How our noisy world was foreseen by the 20th Century’s great minds

Over the past few years we’ve become more aware of the problems associated with the pace and clatter of modern life and not least among them its noise. Authors like Susan Cain have highlighted not only how distracting noise can be for everybody but how it affects different personality types in different ways. She is perhaps the world’s most high profile proponent of the idea that sometimes we need to work quietly and alone and is the author of Quiet: the power of introverts in a world that can’t stop talking and the person responsible for this now famous and archetypal TED Talk presented on the effects of sound and the need for more silence and privacy. But she is not alone in making these claims, nor is she the first person to do so and the warning signs have been around for quite some time. The first calls for people to heed the racket of modern life came at least a hundred years ago as we began the 20th Century transition to office based life with its distractions of noisy things and people.

In 1910, shortly before his death, a doctor called Robert Koch claimed that; “One day people will have to fight noise just as relentlessly as they fight cholera and plague.” And he knew the seriousness of this claim better than anybody. Koch was the Nobel prize winning founder of bacteriology as we know it and had discovered the organisms responsible for anthrax, cholera and tuberculosis.

As the 20th Century progressed and as we became better acquainted with the sources of the noise of modern living, the finger was soon pointed squarely at the machines that were coming to dominate our lives. The French-German sculptor and artist Jean Arp had no doubt where the problem lay. “Soon silence will have passed into legend,” he said. “Man has turned his back on silence. Day after day he invents machines and devices that increase noise and distract humanity from the essence of life, contemplation, meditation.”

Some thought the problem lay with particular uses of technology. The comedian Spike Milligan went on the TV Show Room 101 where he successfully attempted to consign Muzak to the dustbin of history. He was also a member of Pipedown, an organisation founded in the 1990s to campaign against the piping of background music and still going that has counted among its patrons Milligan, Joanna Lumley, Stephen Fry, Simon Rattle, Tom Conti, Lesley Garrett and Prunella Scales.

We have more than Muzak to worry about these days as well as a greater awareness of the potentially harmful physical and psychological effects of not only too much noise, but all of the distractions of technology. This was foreseen nearly 70 years ago by Aldous Huxley, one of the 20th Century’s great intellectuals, who bemoaned the multi-faceted din and distraction of technology in a 1946 essay called Science, Liberty and Peace in which he had the prescience to write:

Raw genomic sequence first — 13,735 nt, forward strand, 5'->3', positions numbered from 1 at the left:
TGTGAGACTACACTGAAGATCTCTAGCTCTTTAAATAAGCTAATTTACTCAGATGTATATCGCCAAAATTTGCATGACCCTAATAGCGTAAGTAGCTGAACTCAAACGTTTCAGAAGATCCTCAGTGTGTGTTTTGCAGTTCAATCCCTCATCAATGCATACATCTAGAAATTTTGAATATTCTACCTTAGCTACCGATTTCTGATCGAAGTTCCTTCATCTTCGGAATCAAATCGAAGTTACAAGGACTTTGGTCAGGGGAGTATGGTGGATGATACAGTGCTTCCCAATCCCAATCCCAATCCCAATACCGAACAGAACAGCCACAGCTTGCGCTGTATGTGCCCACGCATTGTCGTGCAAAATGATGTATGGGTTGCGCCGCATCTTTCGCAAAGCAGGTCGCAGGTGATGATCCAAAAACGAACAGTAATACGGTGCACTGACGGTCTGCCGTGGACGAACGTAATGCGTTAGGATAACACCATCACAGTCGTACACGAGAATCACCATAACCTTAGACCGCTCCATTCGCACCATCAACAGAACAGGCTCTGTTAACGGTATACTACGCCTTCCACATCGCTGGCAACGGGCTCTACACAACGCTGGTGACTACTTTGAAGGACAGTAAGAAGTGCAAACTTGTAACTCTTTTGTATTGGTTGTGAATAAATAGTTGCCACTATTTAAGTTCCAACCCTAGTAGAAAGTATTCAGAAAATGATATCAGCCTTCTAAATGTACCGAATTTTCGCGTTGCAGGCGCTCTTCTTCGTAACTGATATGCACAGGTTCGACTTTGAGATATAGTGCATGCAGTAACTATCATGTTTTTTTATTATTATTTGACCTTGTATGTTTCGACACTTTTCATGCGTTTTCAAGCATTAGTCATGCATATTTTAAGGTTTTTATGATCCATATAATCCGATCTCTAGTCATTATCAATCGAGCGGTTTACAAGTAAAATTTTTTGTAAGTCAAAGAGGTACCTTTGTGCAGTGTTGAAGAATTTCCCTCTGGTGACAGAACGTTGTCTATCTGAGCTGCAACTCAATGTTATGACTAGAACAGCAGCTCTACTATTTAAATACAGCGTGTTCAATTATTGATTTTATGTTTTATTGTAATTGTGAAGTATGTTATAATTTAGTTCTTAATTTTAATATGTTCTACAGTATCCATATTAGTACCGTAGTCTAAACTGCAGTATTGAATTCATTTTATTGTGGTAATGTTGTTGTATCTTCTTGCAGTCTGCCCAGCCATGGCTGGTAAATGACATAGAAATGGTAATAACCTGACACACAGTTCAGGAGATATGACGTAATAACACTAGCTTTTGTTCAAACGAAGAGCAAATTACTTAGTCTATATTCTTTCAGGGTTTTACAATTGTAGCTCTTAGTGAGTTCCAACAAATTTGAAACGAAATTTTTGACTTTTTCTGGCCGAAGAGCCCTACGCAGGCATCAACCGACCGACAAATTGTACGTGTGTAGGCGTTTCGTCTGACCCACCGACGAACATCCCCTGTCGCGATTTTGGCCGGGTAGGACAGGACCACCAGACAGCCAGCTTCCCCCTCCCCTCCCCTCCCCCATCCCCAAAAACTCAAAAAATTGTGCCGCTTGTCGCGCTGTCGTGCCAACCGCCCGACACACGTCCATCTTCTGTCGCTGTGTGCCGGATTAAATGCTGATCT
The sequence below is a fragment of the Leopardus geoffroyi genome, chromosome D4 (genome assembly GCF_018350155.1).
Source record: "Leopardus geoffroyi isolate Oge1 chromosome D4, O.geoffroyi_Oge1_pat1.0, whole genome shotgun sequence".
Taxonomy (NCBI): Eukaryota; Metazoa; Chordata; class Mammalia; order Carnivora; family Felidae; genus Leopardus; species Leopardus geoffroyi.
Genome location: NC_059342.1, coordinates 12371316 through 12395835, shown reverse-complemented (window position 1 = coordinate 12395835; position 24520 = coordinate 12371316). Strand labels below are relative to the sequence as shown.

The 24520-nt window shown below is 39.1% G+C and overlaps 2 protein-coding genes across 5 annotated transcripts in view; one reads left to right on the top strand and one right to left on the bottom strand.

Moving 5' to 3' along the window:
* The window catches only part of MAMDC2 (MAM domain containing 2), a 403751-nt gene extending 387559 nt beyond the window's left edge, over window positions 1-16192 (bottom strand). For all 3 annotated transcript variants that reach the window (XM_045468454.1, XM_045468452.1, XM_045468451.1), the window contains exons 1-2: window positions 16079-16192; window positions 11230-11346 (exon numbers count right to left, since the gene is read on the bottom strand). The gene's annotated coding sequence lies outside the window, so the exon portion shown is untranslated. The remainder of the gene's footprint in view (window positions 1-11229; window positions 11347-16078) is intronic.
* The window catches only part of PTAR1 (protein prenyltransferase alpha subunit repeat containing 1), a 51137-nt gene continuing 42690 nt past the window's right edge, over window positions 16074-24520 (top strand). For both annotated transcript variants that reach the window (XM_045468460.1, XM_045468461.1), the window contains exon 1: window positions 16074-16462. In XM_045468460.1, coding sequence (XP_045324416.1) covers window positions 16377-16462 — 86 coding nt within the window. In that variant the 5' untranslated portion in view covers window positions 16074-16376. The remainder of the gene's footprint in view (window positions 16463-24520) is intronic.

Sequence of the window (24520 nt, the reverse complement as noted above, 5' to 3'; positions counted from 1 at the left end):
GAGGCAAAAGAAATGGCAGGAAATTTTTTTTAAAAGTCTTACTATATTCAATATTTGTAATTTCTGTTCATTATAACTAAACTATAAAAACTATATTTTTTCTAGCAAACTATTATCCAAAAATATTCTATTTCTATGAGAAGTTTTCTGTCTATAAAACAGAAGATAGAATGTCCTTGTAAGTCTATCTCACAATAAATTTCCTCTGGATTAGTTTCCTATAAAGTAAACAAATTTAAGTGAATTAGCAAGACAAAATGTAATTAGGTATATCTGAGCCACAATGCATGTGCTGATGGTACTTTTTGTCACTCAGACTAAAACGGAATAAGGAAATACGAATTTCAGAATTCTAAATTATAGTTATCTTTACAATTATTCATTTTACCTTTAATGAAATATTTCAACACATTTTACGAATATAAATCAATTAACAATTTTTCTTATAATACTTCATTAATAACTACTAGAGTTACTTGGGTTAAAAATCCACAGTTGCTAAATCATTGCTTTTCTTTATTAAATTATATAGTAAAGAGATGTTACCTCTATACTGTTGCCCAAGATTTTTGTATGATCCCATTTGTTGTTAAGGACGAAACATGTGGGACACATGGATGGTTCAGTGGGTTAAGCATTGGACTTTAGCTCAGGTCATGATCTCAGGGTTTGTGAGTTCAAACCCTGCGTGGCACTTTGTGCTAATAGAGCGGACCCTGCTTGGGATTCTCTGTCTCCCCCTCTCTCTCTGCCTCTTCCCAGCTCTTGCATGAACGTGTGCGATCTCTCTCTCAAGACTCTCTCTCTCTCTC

“The twentieth century is, among other things, the Age of Noise. Physical noise, mental noise and noise of desire — we hold history’s record for all of them. And no wonder; for all the resources of our almost miraculous technology have been thrown into the current assault against silence.

That most popular and influential of all recent inventions, the radio is nothing but a conduit through which pre-fabricated din can flow into our homes. And this din goes far deeper, of course, than the eardrums. It penetrates the mind, filling it with a babel of distractions, blasts of corybantic or sentimental music, continually repeated doses of drama that bring no catharsis, but usually create a craving for daily or even hourly emotional enemas. And where, as in most countries, the broadcasting stations support themselves by selling time to advertisers, the noise is carried from the ear, through the realms of phantasy, knowledge and feeling to the ego’s core of wish and desire.

Spoken or printed, broadcast over the ether or on wood-pulp, all advertising copy has but one purpose — to prevent the will from ever achieving silence. Desirelessness is the condition of deliverance and illumination. The condition of an expanding and technologically progressive system of mass production is universal craving. Advertising is the organized effort to extend and intensify the workings of that force, which (as all the saints and teachers of all the higher religions have always taught) is the principal cause of suffering and wrong-doing and the greatest obstacle between the human soul and its Divine Ground.”

We may have become more aware of the kinds of problems highlighted by Huxley as well as their consequences for our productivity and wellbeing, but we have good reason to believe that we are moving to a greater understanding about how to strike a better balance between distraction and privacy, between noise and quiet. There are solutions we can apply in the workplace that are based partly on culture and partly on design. The important thing is to reclaim a degree of peace in a noisy world.


Charles Marks is the Managing Director of office refurbishment, design and fit-out company Fresh Workspace.